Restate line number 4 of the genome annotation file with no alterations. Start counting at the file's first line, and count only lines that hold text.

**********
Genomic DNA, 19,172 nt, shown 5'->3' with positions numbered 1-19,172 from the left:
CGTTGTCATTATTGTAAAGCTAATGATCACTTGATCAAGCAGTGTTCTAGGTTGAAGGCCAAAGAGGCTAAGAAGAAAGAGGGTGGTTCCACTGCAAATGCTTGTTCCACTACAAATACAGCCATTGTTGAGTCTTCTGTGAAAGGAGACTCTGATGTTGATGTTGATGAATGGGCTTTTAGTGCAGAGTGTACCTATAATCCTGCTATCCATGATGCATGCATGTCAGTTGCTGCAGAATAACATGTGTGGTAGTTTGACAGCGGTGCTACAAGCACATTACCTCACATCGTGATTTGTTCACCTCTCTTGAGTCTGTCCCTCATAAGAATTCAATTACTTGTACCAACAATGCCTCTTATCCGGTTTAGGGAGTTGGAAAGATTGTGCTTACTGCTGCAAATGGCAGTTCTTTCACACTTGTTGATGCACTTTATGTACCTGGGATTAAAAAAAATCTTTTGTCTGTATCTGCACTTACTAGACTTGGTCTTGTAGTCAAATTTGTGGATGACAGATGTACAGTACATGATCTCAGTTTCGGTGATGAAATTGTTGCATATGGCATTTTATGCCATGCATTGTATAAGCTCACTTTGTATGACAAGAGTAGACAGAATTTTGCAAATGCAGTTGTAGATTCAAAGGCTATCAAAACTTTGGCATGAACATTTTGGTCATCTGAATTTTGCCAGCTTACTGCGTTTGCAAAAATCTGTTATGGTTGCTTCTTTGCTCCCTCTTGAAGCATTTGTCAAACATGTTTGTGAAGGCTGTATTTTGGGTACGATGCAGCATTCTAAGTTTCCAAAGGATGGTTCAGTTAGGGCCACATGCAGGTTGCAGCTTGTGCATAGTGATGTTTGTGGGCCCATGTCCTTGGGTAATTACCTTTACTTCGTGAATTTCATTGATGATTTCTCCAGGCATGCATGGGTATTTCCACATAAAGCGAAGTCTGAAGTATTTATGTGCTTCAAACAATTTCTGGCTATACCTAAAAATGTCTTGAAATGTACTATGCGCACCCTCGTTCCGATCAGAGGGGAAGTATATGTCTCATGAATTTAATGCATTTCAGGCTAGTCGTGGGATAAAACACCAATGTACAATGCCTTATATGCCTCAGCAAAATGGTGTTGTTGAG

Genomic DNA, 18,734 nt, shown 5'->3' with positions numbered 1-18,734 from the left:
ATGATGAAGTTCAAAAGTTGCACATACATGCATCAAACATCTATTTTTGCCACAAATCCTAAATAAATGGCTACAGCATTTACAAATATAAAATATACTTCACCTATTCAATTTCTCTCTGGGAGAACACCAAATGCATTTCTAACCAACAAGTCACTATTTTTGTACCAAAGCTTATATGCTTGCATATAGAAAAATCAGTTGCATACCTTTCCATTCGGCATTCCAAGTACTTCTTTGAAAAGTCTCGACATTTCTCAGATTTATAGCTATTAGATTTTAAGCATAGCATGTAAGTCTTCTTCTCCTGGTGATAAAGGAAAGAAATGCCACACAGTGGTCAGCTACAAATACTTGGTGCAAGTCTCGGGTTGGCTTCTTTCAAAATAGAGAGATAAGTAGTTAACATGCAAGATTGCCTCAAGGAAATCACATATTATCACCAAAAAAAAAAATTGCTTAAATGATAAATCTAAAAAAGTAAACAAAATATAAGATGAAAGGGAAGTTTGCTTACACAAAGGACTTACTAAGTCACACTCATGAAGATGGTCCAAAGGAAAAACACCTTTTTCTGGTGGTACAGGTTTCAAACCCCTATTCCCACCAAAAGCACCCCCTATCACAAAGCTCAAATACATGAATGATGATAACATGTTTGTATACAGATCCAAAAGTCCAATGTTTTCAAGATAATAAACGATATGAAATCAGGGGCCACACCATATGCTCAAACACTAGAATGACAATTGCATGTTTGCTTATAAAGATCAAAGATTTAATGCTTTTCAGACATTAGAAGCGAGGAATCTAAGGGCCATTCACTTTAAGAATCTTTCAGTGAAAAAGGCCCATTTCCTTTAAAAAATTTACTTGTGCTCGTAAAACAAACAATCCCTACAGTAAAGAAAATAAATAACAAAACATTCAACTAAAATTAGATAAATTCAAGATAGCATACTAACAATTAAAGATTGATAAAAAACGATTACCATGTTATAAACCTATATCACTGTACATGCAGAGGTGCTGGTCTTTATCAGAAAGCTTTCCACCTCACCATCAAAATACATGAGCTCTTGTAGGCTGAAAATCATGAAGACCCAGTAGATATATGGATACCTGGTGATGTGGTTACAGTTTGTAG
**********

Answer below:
ATGATGAAGTTCAAAAGTTGCACATACATGCATCAAACATCTATTTTTGCCACAAATCCTAAATAAATGGCTACAGCATTTACAAATATAAAATATACTTCACCTATTCAATTTCTCTCTGGGAGAACACCAAATGCATTTCTAACCAACAAGTCACTATTTTTGTACCAAAGCTTATATGCTTGCATATAGAAAAATCAGTTGCATACCTTTCCATTCGGCATTCCAAGTACTTCTTTGAAAAGTCTCGACATTTCTCAGATTTATAGCTATTAGATTTTAAGCATAGCATGTAAGTCTTCTTCTCCTGGTGATAAAGGAAAGAAATGCCACACAGTGGTCAGCTACAAATACTTGGTGCAAGTCTCGGGTTGGCTTCTTTCAAAATAGAGAGATAAGTAGTTAACATGCAAGATTGCCTCAAGGAAATCACATATTATCACCAAAAAAAAAAATTGCTTAAATGATAAATCTAAAAAAGTAAACAAAATATAAGATGAAAGGGAAGTTTGCTTACACAAAGGACTTACTAAGTCACACTCATGAAGATGGTCCAAAGGAAAAACACCTTTTTCTGGTGGTACAGGTTTCAAACCCCTATTCCCACCAAAAGCACCCCCTATCACAAAGCTCAAATACATGAATGATGATAACATGTTTGTATACAGATCCAAAAGTCCAATGTTTTCAAGATAATAAACGATATGAAATCAGGGGCCACACCATATGCTCAAACACTAGAATGACAATTGCATGTTTGCTTATAAAGATCAAAGATTTAATGCTTTTCAGACATTAGAAGCGAGGAATCTAAGGGCCATTCACTTTAAGAATCTTTCAGTGAAAAAGGCCCATTTCCTTTAAAAAATTTACTTGTGCTCGTAAAACAAACAATCCCTACAGTAAAGAAAATAAATAACAAAACATTCAACTAAAATTAGATAAATTCAAGATAGCATACTAACAATTAAAGATTGATAAAAAACGATTACCATGTTATAAACCTATATCACTGTACATGCAGAGGTGCTGGTCTTTATCAGAAAGCTTTCCACCTCACCATCAAAATACATGAGCTCTTGTAGGCTGAAAATCATGAAGACCCAGTAGATATATGGATACCTGGTGATGTGGTTACAGTTTGTAG